The current dust storm (200-300 mempool level) started early in Feb, and still continues. Sure, there are pauses from time to time, but the patter is the same - mempool is at around 200-300 level, and when it stops, it goes back to a normal noise around 20 mp level (what was also pre-Feb).
The previous dust storms were basically brief (a couple of days or so) but very intensive (in thousands mp levels). The creator of the first one had a clear goal, and he talked about it, the other two/three were potentially highschoolers trying to use his code and their mom’s computers.
In case even a small dust storm is present, it forces some folks to add some fees to their transactions. Isn’t this the main reason for this dust storm? It is not really causing nodes to be knocked out, just slows down transaction processing / forces fees on those that need to get things done.
The only reason that I can think of for this storm is that it is conducted to really extort those fees. If that is the case, the only party that benefits are whales. Sure, all farmers get a share of those fees, but I get a coin here and there, and am nowhere close to be getting multiple per day or hour.
Not sure if anything can be done about it, but I would assume that it may be fairly easy for Chia to nail down the IP of that machine. Although, not sure what can be done (block it on the introducer side may not work as it looks like there are a third party introducers offered). Maybe if that entity is using the same fee to push his/her traffic, have transactions with that particular fee(s) being demoted to the end of the mempool queue (make it more expensive)?
Another thing is whether something can be done to have nodes process those transactions faster, so 300 level would be just too low to have any effects, and going higher would make the efforts more expensive.
So these dust storms only effect people that are pooling correct?
Not sure if I understand your question correctly.
There is no difference whether you pool or do it solo. Although, if one wants to change pool membership, somehow it is also affected (or maybe that was some bad code in one of the previous v1.3 releases).
The main distinction between this dust storm and those previous (at least for me) is that the previous ones were causing enough transaction traffic that nodes were stuck on passing data back and forth, and were basically choking (partial network contraction). This one potentially chokes the least optimized nodes (looks like not that many of those left), but extorts fees from those that need to send XCH right away. I mean, for all us farmers that is some extra mojos, but in case of smaller farms (say below few PB), those are just breadcrumbs.
I wasn’t aware of that. Interesting. But I can think of at least one more reason other than extorting fees: trolling. Could be totally wrong on it, but it could be mischievous activity for no other reason than because its super easy to do. I think these dust storms have hugely increased the size of the blockchain DB which might have a lasting effect, and certainly is making a full sync hell right now.
If that’s the case, it’ll probably keep up until the value goes up. Until then, they can keep throwing pennies back and forth ad infinitum.
I’d kinda been wondering for a while what benefit there might be and hadn’t really considered the fee angle. Just was more thinking someone was saying “why not” and are doing it because it is easy and isn’t costing them anything to run this sustained activity.
trolling - Yup, but that would require two things, a consistent troll, and some free resources (a box or two) to pump those transactions. So, I would think that if that would be the angle, a “standard” troll would already move on to something else, as the original mission was already accomplished. Another reason that I would dismiss it is that if someone has it already fine-tuned this process, why not to ask his/her buddy to join and cause even more harm. As this "troll’ keeps it running for almost 3 months now, it has to be assumed that he/she doesn’t feel that there could be any retaliation for doing that, so partnering with a buddy would be really the next step.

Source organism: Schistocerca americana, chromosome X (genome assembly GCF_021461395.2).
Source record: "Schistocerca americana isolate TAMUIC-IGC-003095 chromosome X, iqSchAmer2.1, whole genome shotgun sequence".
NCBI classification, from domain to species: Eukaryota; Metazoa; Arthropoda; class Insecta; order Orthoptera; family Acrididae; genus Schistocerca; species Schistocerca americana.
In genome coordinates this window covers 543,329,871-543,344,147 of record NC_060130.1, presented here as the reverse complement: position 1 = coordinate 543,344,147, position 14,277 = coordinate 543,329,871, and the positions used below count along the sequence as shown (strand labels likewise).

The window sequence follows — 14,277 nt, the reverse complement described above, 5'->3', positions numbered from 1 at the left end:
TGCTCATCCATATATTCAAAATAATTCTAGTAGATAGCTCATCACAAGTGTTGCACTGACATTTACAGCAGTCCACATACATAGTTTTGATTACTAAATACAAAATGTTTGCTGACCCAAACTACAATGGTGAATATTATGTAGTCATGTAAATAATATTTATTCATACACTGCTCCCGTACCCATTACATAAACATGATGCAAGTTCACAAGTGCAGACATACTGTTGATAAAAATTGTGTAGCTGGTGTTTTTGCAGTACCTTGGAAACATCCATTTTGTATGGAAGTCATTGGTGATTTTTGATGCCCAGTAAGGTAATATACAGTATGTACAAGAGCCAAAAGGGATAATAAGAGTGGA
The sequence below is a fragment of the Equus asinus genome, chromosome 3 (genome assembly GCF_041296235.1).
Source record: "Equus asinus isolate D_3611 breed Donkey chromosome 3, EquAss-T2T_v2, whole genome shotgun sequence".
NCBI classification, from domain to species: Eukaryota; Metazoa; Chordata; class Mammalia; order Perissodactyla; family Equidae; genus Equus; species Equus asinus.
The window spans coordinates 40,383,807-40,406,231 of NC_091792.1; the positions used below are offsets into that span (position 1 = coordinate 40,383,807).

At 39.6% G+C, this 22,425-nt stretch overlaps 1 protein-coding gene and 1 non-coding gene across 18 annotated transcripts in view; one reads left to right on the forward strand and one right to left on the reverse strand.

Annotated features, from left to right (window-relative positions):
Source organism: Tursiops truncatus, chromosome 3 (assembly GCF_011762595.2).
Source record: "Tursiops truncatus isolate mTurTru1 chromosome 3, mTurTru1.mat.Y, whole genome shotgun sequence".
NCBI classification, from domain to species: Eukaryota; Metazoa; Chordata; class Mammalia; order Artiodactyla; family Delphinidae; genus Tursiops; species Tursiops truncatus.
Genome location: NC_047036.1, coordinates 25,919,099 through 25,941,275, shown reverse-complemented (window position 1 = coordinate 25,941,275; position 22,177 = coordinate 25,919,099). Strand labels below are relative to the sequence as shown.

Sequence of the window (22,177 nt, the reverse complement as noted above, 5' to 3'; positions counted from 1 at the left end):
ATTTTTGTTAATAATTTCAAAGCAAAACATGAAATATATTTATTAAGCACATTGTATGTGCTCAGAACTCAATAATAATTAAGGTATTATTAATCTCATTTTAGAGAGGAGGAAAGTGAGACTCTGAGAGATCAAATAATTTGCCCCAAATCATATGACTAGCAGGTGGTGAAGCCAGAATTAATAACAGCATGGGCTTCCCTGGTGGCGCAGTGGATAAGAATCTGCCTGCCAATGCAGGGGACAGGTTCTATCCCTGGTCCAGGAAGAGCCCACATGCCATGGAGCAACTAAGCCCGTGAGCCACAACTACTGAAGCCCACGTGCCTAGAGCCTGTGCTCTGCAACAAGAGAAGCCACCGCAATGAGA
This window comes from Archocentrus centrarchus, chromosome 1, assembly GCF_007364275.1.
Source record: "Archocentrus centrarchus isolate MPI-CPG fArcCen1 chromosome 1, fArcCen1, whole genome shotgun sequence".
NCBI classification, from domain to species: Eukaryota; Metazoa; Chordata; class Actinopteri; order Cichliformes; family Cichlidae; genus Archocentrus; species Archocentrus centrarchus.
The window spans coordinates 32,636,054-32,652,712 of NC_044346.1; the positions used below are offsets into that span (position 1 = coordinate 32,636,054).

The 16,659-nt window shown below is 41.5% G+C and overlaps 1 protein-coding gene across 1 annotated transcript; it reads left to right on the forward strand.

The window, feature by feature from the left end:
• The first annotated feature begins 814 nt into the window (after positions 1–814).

On the other hand, the extra db growth is a slow but real damage. I think that right now v2 db grows around 15-20 GB per month. Therefore, if this will continue, soon v2 will be in the same position as v1. So, this angle could be considered as a real attack against chia (both us farmers as well as the company). One could potentially engage in such activity if looking to buy chia or considers Chia Net as a competitor (thus devaluate the company value, discouraging potential business partners, …).
So, seeing it going on for such a long time, my take would be that there is some financial goal behind that (as all the standard checkmarks were already hit long time ago).
Here is the link to an interview with the very first dust storm creator; Interview with the Chia Dust Stormer - The Chia Plot
Yeah, I see what you mean on the fees. I hadn’t looked for a while but the block rewards are pretty high right now, so financial incentive makes good sense.
I think you could keep the dust storm running nicely on 1-2 VPS nodes costing less than $10 USD per month, so I wouldn’t say resources were huge, but it would probably require a lot of babysitting.
As whatever the motives are it is either just a nuisance or potential financial exploits, the obvious question is what can be done, or if anything can be done to make it more expensive to run.
Of course, transaction processing is more or less processor / drive (with db) bound, not really network. So, this points to full node in need of a better network handling (backing off, if network is congested, better filtering what needs to be resent), and block crunching process (more transactions per second processed). Somehow, this overlaps 100% with all the slow syncing, and all is in chia dev court for a very long time.
There must be an incentive.
The first dust stormer said “because I can”. Ok, cool, you get some bragging rights. Perhaps they or the wannabe dust stormers repeated this again for “fun”.
But to make it continuously, there is either an incentive of some sorts or it is virtually free to make transactions on the chain, so the stormer(s) run on a principle “because it is dirt cheap”
I don’t get why this has to be some malicious person doing this (guess is was the 1st time). What about devs working a project and want to test of network resiliency? They do play transactions equal to what might occur if the project was in actual use> aka a dust storm. Maybe even multiple actors doing this. How does this not fit what’s occurring? If it was some nut-job, would they continue for so long, ‘just because’? Seems there is more intent behind what happens.
It is a possibility, but I think also less likely. They can do all kind of test ton testnets, as those are smaller, thus easier to influence, plus in case things need to be pushed a bit more, no one suffers (e.g., db growth, problems with switching pools, forcing people to pay fees). Also, you really don’t need to stress test while you are coding, just when you want to test your code, and this thing is going on for almost 3 months already. Lastly, most likely they would have already stated that. So, still possible, although maybe not the actual reason.